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Keating’s Reservations

November 24, 2011

It has taken Paul Keating to place on the record serious, national-interest reservations about how the too-ready embrace by Australia of America’s hostility towards China. Keating on ABC’s Lateline last night made the point that the American President – in the Australian Parliament – delivered himself of “basically hard rhetoric” against China. For that, read hostility.

Like me, the former Prime Minister does not object to a rotating troop presence on Australia’s north but is concerned about how it gets wrapped up in an unmistakable anti-China stance. Why is it remotely in Australia’s interest to take that course ?

Anyway, I can do no better than to share the Keating transcript:

Yes, well, I think what we saw this week was the president in Australia saying that – to the American audience, really; it was a speech for the American audience, “We’re getting out of the Middle East. We’re renewing our interest in the Asia-Pacific and we’re sticking it to China.”

Now, I think that was the context of the speech. Where we got wrapped up in the speech is of course in it was the announcement of a modest increase in troop movements through Australia. This would have been otherwise unexceptional had it been announced, say, after the AUSMIN meeting between Australian and US ministers in San Francisco six weeks ago, but it got wrapped up in the US kabuki show, and in a sense we’ve got brought into it, perhaps verballed to be part of what looks like the stringing out of a containment policy…

I think the Americans are quite ruthless about this. Of course that’s what they were up to. But just – look, some of the things the president said – just remember this. He predicted that the model of a country ruled by a committee would fail. He said communism and a country ruled by committee would fail.

In other words, he’s saying that the Chinese model he’s predicting will fail. But he’s saying it in our Parliament House.

He goes on to say things like, “With every element of American power, our new focus is on this region.” Well I always thought they were there. I think it’s a good thing they’re there. I did everything in my political life to see them there. But he says, “With our new focus on this region …. We’re here to stay. … History’s on the side of the free. … By upholding core principles, we partner with democracies.”

I mean, this was a diamond-hard speech delivered by a master deliverer, you know, a very engaging person, able to deliver a message, but a rock-hard speech. And that speech was basically saying that the United States is back and you could be excused for thinking that the commentary in the week was about the old Soviet Union.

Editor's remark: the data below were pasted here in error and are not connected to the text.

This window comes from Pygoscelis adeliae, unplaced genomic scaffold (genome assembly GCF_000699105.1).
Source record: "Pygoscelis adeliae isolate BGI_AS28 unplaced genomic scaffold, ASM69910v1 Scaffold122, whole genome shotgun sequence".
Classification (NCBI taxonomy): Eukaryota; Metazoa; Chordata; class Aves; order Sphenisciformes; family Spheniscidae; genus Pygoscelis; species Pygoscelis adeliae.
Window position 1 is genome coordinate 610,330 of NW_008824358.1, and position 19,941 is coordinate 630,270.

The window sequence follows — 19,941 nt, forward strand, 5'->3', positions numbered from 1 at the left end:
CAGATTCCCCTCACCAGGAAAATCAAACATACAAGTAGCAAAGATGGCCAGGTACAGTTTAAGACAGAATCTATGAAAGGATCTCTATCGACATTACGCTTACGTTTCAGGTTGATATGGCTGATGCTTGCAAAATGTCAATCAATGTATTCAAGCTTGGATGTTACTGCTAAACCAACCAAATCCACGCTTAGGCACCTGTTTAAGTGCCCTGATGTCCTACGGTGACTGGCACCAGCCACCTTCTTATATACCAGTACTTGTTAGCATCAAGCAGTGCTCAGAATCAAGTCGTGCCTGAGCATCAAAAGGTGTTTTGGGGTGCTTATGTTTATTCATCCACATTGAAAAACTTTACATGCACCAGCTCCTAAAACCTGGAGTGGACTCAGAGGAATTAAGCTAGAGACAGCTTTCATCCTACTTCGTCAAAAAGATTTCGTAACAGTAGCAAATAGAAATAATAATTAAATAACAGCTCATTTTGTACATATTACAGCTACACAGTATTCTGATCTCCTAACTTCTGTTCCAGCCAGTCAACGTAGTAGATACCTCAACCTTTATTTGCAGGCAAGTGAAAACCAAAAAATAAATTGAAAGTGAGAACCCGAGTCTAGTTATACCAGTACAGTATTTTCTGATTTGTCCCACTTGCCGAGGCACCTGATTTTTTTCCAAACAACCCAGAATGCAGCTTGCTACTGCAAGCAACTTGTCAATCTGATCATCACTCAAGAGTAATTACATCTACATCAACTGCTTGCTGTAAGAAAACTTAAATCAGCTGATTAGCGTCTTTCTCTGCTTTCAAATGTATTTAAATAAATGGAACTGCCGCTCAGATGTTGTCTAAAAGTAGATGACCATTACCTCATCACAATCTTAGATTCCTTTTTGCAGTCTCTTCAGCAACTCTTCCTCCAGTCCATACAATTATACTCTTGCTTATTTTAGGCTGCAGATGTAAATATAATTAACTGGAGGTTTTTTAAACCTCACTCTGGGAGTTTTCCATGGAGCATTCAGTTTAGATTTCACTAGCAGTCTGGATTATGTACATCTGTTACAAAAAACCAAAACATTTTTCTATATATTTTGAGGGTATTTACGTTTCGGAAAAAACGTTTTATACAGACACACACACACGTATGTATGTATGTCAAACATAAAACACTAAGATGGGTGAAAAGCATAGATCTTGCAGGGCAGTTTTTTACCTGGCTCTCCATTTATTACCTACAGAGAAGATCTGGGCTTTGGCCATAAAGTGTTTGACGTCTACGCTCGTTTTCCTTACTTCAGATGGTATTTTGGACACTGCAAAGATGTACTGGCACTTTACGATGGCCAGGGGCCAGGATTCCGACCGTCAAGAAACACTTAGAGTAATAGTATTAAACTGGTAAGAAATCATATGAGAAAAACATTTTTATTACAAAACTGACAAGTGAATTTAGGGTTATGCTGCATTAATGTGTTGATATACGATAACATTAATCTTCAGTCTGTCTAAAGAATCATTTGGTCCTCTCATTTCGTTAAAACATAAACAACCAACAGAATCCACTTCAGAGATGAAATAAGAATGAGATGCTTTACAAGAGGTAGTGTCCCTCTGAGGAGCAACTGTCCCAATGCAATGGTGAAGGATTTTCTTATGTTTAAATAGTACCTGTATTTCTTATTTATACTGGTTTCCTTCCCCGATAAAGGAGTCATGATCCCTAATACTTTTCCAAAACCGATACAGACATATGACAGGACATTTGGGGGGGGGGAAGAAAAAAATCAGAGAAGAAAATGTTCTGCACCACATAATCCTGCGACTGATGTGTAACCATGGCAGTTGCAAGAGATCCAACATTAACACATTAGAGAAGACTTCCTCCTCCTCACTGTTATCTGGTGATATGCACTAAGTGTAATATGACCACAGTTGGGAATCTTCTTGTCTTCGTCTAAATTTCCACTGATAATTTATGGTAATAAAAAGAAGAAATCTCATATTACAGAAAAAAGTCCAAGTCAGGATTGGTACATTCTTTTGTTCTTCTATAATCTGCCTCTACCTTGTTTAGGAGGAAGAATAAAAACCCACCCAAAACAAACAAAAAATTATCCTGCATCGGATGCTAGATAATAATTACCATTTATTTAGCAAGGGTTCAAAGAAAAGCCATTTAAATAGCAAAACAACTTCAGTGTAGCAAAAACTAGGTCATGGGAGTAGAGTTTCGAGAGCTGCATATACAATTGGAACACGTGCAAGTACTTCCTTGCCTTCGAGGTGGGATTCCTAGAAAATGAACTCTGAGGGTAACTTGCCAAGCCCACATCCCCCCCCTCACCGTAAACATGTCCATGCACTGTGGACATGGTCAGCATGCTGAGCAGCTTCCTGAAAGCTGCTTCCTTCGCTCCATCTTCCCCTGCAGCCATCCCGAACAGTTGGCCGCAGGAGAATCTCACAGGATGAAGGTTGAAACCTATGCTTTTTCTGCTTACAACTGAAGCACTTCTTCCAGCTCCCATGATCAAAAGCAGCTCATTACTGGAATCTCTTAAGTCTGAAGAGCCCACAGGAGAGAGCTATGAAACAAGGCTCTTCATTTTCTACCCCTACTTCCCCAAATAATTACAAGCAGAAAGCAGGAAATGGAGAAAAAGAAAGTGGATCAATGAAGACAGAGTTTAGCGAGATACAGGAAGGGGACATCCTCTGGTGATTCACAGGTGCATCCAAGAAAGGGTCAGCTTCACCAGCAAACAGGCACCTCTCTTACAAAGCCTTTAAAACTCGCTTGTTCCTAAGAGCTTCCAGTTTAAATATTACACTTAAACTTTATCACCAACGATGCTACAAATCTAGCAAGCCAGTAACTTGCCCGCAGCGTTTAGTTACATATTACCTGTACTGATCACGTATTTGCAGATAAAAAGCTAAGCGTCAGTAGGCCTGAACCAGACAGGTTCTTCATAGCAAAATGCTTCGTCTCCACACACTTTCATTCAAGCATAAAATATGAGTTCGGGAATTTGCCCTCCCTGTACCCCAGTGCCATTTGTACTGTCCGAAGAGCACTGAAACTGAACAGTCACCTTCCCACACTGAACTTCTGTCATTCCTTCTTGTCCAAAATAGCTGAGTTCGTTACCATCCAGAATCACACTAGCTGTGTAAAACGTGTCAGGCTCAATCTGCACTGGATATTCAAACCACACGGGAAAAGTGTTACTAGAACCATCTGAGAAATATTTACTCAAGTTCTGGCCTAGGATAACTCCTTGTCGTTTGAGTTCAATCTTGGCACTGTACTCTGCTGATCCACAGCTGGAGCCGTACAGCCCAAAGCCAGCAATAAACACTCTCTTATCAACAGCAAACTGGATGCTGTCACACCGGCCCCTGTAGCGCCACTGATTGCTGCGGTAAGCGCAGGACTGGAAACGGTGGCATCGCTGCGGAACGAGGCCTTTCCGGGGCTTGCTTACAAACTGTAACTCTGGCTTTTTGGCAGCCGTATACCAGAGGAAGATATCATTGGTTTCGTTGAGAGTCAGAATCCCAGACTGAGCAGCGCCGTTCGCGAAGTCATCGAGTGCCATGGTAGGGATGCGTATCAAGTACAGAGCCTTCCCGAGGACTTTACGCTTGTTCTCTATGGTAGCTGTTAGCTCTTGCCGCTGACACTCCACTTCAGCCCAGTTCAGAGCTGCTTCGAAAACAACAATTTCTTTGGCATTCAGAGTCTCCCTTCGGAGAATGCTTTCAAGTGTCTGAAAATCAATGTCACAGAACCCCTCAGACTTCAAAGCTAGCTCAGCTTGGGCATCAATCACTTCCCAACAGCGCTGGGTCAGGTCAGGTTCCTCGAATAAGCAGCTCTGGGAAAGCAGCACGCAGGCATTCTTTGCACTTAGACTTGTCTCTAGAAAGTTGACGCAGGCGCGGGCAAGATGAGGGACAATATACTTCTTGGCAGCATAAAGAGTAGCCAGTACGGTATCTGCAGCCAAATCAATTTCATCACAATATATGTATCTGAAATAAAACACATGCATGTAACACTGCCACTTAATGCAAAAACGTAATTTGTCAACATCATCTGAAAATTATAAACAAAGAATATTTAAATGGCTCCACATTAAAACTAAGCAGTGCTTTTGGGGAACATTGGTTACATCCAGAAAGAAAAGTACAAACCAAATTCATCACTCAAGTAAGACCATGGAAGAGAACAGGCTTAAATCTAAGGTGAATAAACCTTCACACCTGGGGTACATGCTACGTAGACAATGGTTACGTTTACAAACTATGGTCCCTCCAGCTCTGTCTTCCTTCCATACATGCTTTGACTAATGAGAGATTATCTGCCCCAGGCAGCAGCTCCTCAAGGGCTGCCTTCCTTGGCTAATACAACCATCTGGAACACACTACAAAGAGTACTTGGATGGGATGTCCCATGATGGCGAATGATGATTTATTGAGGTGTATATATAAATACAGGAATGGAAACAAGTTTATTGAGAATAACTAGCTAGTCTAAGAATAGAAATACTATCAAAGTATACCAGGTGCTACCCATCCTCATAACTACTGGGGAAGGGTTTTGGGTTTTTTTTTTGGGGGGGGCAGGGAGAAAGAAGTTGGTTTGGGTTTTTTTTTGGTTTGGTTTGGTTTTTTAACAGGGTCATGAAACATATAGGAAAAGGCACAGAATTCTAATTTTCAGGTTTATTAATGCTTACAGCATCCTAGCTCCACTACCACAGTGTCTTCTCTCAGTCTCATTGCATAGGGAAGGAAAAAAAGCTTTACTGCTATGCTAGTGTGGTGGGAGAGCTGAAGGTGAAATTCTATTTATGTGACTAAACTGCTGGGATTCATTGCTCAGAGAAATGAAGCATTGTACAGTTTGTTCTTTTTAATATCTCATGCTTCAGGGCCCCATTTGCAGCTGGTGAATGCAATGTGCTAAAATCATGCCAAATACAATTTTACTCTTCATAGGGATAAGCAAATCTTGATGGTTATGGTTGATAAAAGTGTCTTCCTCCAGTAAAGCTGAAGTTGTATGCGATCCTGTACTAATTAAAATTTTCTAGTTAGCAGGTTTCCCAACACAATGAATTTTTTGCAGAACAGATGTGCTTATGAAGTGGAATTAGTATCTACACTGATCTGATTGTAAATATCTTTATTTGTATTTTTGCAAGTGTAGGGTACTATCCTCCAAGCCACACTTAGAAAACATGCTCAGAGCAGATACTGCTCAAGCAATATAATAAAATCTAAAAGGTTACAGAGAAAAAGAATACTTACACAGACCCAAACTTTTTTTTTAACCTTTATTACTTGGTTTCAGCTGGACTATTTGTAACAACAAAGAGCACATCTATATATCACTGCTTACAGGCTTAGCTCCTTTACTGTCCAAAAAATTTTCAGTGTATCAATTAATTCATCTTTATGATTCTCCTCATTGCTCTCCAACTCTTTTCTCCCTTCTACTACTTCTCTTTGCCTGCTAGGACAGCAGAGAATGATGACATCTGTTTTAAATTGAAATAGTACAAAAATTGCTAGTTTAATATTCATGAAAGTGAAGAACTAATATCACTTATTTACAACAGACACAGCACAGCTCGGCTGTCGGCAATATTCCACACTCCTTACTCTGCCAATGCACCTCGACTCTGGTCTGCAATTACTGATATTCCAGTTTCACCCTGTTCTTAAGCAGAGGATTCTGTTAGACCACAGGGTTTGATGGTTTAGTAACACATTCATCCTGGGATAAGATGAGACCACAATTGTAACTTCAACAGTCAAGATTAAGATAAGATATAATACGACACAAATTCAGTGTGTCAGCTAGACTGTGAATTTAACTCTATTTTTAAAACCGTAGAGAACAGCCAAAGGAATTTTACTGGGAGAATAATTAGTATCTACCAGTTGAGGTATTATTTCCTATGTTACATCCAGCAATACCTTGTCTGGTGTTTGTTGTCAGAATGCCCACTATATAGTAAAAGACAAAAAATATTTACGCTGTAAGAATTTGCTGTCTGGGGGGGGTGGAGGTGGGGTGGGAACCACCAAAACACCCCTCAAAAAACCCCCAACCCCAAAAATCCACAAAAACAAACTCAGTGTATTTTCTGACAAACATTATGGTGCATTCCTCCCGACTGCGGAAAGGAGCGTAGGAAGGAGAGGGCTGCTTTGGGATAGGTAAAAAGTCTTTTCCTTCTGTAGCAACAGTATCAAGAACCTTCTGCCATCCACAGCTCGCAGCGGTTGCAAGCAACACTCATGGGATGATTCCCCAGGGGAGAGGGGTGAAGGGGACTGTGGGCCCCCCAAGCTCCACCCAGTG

I mean, China is not the old Soviet Union. And we would make of course a huge mistake seeking to contain it…

This was a speech that really would have been better made in Washington or elsewhere. The fact that it was made here and wrapped around a small increase in troop movements, 2,500 through Darwin, just added the military spice to the big rhetorical speech.

Well here we are in our Parliament – not in the American Parliament, our Parliament. The American president gets up and says, “The Chinese model will fail. It is bound to fail.” And then all the speech’s basically hard rhetoric against China.

  1. Paul Heath permalink
    November 24, 2011 4:12 pm

    Mr Keating’s comments are very appropriate.

    I recall in early days of the Bush Administration (2000 – mid 2001) there was also an increasing degree of hostility towards China.

    I remember Richard Armitage visiting Australia and making the same sort of sounds that President Obama made on this trip.

    Ultimately the issue early last decade faded when the attacks of 9 /11 took place and the USA became embroiled in the middle east.

    Now that the middle east is winding down the USA seems to have turned again to focus on China and is talking up a ‘China threat’.

    While there are legitimate concerns to be held about China but mostly to do with the extent that the CCP administers the country well and in their interests of all Chinese citizens, including those living in Tibet, it is questionable that it is in Australia’s interests to be joining the United States in some sort of Chinese containment strategy that may have more to do with domestic US concerns.

    If for no other reason than ‘external threat’ is just the excuse the CCP needs to shut down internal debate and political development in China.

    • Kerry Wright permalink
      December 3, 2011 8:10 pm

      ‘all Chinese citizens, including those living in Tibet’ is not appropriate and a truth sellout.
      The truth is that everyone is afraid of China, and too afraid (or too greedy) to stand with Tibet.

      Tibet needs to be negotiated between China and Tibet, maybe via the Karmapa as they historically ‘hate’ The Dalai Lama with such a passion (or even just to save face after so much propaganda). Or maybe it all just needs to go to UN Courts.

      Either way, Australia can and should play a significant role, if there is to be any peace on this threatened planet. If China listens to no-one, then everyone take note of our ‘friendship’ quality!

      Always remember, Tibet was one of China’s ‘friends’.

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